Sessions provide a safe space and time for pupils to explore feelings and express themselves in a confidential process with the Therapist, through improvisation, play and songs.
Children with Autism
Many children with autism are very motivated by music and can be encouraged to participate in interactive musical exchanges, enhancing social skills. The regularity of sessions can become predictable and reassuring for the child. Musical interaction can help a child to experience the type of communicative behaviour that normally takes place between a mother and baby. This interaction can be fundamental to further development of communication skills. As well as being playful and fun, music and songs can present clear structures in which creativity can occur. Obsessive behaviour can be incorporated into the music making and become part of the spontaneous musical experience. This can help to reduce negative behaviour patterns.
Children with Profound and Multiple Learning Disabilities
Music therapy can facilitate communication and self-expression for children with severe disabilities. Accessible musical instruments can be provided for children to explore interactive exchanges. Sometimes the music Therapist may use electronic musical instruments such as the Soundbeam or MIDI-creator so that the child can have as much independence creating the sounds as possible. Music making can enable the child to feel empowered and increase self-esteem, as well as developing social skills and co-ordination.
Children with Behavioural, Emotional and Social Difficulties
Children with behavioural problems in a class setting may find it easier to establish a relationship with a Therapist in a one-to-one situation. In this context challenging behaviour can be assessed and negative responses often channelled into constructive playing. Music therapy may enable the child to understand their behaviour and develop new ways of relating to other people. Small group work may also enable the young person to improve social skills such as listening and turn taking.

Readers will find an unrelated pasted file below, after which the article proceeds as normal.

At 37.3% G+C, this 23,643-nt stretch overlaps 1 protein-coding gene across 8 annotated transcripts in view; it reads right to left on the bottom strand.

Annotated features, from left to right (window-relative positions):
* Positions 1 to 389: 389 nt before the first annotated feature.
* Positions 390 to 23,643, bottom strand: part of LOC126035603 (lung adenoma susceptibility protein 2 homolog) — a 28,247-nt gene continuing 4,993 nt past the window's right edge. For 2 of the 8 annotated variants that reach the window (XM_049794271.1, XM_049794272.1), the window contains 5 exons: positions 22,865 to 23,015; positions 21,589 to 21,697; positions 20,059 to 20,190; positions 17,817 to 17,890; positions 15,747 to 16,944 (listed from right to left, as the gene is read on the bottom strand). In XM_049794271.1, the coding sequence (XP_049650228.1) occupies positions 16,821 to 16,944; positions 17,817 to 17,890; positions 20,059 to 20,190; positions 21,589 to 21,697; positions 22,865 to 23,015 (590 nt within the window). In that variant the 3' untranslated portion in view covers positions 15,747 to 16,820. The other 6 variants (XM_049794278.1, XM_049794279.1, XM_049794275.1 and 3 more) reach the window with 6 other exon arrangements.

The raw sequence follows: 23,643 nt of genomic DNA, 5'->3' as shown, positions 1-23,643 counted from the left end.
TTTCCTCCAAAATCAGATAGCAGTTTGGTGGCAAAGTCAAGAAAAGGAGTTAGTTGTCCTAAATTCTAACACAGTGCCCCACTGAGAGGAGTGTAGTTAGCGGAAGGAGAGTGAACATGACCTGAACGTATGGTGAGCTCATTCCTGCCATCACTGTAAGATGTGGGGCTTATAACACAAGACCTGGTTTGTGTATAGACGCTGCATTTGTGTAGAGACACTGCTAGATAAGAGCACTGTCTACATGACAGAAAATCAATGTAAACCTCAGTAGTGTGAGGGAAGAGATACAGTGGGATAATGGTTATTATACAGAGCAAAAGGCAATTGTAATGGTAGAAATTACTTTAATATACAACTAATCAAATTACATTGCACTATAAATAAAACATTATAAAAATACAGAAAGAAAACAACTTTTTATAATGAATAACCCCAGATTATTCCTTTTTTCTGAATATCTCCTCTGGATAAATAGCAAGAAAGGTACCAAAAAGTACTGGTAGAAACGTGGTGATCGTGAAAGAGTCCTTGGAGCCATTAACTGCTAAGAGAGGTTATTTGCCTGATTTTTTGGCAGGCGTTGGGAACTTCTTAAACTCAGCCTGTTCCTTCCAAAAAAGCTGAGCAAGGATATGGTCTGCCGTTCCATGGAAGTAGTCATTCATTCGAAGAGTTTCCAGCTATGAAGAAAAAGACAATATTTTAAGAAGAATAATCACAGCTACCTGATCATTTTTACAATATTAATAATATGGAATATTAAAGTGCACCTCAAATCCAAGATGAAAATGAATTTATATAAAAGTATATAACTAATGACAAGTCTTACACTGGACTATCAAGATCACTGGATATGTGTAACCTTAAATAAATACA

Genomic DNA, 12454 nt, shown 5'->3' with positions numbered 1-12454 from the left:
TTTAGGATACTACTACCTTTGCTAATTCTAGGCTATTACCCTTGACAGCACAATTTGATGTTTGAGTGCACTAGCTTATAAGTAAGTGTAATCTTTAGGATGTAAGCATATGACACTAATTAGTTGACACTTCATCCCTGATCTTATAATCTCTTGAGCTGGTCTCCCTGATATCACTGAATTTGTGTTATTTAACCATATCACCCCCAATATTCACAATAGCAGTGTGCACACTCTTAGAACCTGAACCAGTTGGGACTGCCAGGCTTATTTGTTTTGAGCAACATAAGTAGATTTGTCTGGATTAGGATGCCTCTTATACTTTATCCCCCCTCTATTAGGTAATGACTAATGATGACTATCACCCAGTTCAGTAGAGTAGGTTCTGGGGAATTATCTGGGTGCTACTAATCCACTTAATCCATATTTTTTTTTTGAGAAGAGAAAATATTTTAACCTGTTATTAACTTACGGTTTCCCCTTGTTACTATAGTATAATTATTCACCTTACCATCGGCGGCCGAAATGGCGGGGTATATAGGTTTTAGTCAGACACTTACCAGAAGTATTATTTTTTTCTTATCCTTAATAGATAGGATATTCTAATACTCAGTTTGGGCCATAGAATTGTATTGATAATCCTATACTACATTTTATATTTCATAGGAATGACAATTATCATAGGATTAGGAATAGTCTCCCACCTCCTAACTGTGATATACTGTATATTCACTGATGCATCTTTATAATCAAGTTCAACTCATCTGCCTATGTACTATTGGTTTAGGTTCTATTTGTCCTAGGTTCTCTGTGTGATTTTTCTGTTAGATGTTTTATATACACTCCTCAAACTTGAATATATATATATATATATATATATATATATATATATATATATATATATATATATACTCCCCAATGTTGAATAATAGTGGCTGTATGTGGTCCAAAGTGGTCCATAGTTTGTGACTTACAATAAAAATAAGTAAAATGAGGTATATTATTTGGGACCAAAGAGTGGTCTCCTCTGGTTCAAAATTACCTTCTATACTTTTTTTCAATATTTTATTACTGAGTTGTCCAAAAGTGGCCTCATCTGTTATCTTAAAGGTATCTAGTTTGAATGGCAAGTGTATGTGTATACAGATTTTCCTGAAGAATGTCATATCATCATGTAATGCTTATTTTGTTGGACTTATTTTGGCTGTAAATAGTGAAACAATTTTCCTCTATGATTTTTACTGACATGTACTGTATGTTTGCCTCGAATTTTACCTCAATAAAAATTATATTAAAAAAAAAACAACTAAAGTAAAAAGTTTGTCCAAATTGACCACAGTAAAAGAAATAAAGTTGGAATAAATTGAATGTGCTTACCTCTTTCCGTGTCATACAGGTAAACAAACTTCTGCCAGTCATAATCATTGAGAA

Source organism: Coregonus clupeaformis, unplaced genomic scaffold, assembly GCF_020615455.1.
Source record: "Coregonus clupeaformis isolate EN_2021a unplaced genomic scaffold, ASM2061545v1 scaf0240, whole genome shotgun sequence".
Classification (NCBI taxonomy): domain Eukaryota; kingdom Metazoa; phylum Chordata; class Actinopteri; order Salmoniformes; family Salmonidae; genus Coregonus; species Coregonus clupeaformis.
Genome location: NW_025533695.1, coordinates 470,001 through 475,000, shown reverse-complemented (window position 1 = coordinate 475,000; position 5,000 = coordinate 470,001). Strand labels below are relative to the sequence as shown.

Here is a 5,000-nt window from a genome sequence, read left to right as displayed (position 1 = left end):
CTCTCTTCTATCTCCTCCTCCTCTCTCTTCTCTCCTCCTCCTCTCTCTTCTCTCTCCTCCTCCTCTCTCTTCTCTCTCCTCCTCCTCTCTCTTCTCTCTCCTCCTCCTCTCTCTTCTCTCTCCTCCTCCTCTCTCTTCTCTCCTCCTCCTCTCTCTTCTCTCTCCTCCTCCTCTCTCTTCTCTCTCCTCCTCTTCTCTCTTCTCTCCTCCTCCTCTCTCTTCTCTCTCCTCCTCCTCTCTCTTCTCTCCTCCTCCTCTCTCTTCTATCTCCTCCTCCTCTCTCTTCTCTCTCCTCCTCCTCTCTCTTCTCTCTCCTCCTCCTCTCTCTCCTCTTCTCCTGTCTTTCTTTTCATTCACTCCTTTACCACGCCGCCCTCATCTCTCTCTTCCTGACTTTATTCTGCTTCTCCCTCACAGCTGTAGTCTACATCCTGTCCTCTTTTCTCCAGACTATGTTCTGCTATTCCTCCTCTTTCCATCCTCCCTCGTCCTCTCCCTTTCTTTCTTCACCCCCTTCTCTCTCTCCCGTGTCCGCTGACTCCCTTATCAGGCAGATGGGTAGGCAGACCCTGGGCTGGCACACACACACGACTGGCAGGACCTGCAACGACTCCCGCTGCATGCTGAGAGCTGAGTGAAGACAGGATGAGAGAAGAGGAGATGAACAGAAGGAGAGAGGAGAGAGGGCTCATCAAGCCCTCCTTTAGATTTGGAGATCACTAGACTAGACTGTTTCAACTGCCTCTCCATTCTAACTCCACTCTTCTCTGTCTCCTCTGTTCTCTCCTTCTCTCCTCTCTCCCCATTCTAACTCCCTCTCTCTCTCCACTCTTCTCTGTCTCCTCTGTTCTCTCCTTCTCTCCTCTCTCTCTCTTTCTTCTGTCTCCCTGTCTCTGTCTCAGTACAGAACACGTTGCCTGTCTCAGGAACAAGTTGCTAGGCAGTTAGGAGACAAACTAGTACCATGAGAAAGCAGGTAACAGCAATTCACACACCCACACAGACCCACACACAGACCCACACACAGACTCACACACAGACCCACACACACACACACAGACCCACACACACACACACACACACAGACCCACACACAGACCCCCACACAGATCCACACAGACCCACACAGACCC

The Old School
Ermine Street North
Cambridgeshire, CB23 3RH
Telephone Number 01480 373527
The Visual Impairment Service
What we do:
We provide specialist educational support for around 200 children who have significantly reduced or no vision. We work with children of all ages and with parents/carers, teaching and school support staff and other professionals.
Services include early identification of needs, advice and practical help for teachers and parents, specialist teaching skills and loan of specialist equipment.
The Visual Impairment Specialist Teacher for Castle School is Tabitha Stevens. She visits school on a regular basis.
How to contact us:
To contact the Visual Impairment Service Manager Linda Lloyd or to make general enquiries phone us on 01480 373434 or visit our website at www.Cambridgeshire.gov.uk/visionsupport
To contact Tabitha Stevens phone on 01223 728182 or email Tabitha.stevens@cambridgeshire,gov.uk